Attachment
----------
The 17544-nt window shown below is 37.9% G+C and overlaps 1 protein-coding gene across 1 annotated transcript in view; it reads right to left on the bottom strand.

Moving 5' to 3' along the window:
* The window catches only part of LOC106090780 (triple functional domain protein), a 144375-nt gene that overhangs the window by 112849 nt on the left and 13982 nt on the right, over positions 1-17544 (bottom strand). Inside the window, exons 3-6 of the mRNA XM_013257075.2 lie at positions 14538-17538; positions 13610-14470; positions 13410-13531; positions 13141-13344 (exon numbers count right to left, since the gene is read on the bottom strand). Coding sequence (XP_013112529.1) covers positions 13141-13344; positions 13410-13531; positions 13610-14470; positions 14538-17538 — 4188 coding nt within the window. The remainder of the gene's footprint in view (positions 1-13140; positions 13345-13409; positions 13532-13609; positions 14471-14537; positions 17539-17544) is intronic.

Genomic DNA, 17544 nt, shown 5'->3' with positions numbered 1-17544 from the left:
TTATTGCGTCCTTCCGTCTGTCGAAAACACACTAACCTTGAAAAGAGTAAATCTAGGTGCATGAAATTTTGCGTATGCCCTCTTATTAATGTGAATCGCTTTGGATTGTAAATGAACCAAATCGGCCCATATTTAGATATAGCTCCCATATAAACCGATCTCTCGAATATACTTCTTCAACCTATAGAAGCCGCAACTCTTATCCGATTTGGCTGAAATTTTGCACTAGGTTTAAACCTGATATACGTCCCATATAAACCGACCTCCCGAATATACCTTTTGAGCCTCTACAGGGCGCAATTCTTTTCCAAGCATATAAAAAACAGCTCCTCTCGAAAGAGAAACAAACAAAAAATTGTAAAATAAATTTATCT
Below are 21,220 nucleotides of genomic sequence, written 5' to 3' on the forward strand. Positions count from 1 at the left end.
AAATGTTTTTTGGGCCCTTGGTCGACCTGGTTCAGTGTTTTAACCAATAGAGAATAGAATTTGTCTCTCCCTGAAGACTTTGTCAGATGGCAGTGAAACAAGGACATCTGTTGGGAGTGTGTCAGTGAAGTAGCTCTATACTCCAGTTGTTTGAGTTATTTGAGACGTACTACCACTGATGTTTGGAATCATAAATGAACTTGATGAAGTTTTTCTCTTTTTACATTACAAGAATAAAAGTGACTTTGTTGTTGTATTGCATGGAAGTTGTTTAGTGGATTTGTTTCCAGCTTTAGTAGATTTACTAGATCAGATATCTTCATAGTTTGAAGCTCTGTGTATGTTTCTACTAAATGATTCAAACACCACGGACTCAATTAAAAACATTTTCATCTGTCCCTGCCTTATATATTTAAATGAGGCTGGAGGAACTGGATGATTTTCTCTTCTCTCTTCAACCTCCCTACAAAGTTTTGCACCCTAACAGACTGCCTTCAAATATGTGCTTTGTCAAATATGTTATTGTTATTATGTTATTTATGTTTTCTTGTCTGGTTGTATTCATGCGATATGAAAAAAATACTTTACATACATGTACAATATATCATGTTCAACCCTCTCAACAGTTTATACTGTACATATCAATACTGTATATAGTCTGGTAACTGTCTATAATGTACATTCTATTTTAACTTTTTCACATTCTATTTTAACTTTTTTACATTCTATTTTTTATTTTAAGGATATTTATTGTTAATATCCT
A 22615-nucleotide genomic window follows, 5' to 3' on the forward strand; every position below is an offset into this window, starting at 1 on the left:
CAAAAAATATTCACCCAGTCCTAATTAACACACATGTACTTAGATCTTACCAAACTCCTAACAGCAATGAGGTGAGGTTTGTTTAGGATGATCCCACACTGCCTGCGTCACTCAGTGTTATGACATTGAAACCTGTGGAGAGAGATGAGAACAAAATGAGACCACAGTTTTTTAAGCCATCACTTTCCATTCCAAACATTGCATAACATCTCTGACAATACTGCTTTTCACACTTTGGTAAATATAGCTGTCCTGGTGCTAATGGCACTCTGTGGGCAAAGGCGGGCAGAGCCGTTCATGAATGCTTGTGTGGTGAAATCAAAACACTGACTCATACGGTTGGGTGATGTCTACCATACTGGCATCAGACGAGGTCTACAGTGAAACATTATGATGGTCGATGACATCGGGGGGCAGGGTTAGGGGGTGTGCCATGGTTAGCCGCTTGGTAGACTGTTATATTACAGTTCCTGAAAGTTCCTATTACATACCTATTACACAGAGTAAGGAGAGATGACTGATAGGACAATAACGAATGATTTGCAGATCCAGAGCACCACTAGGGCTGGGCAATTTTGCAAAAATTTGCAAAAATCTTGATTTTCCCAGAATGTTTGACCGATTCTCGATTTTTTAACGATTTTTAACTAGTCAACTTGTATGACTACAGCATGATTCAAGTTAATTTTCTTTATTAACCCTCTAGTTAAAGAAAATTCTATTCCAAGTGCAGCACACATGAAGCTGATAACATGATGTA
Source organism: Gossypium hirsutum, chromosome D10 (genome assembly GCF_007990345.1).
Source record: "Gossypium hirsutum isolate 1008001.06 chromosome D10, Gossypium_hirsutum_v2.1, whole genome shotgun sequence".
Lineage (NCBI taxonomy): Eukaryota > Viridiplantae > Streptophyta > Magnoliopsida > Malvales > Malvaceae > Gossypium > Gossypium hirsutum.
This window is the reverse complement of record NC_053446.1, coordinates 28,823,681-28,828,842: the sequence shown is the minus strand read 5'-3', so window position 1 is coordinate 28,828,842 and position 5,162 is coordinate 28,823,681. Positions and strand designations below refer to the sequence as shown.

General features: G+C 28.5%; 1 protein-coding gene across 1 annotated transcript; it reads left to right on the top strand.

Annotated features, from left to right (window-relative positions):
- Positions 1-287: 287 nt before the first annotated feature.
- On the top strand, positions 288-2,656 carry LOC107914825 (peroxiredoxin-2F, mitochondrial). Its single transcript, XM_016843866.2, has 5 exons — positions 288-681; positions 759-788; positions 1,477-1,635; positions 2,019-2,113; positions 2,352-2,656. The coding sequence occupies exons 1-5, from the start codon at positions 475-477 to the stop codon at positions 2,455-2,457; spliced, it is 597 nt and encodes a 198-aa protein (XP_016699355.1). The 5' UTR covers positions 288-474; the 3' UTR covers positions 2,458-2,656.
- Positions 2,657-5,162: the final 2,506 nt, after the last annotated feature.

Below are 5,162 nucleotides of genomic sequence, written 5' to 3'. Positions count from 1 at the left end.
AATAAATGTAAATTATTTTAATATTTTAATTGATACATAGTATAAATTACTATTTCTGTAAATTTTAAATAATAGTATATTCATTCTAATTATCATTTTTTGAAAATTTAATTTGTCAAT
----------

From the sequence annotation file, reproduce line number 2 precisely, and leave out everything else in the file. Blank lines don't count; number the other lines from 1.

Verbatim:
Moving 5' to 3' along the window: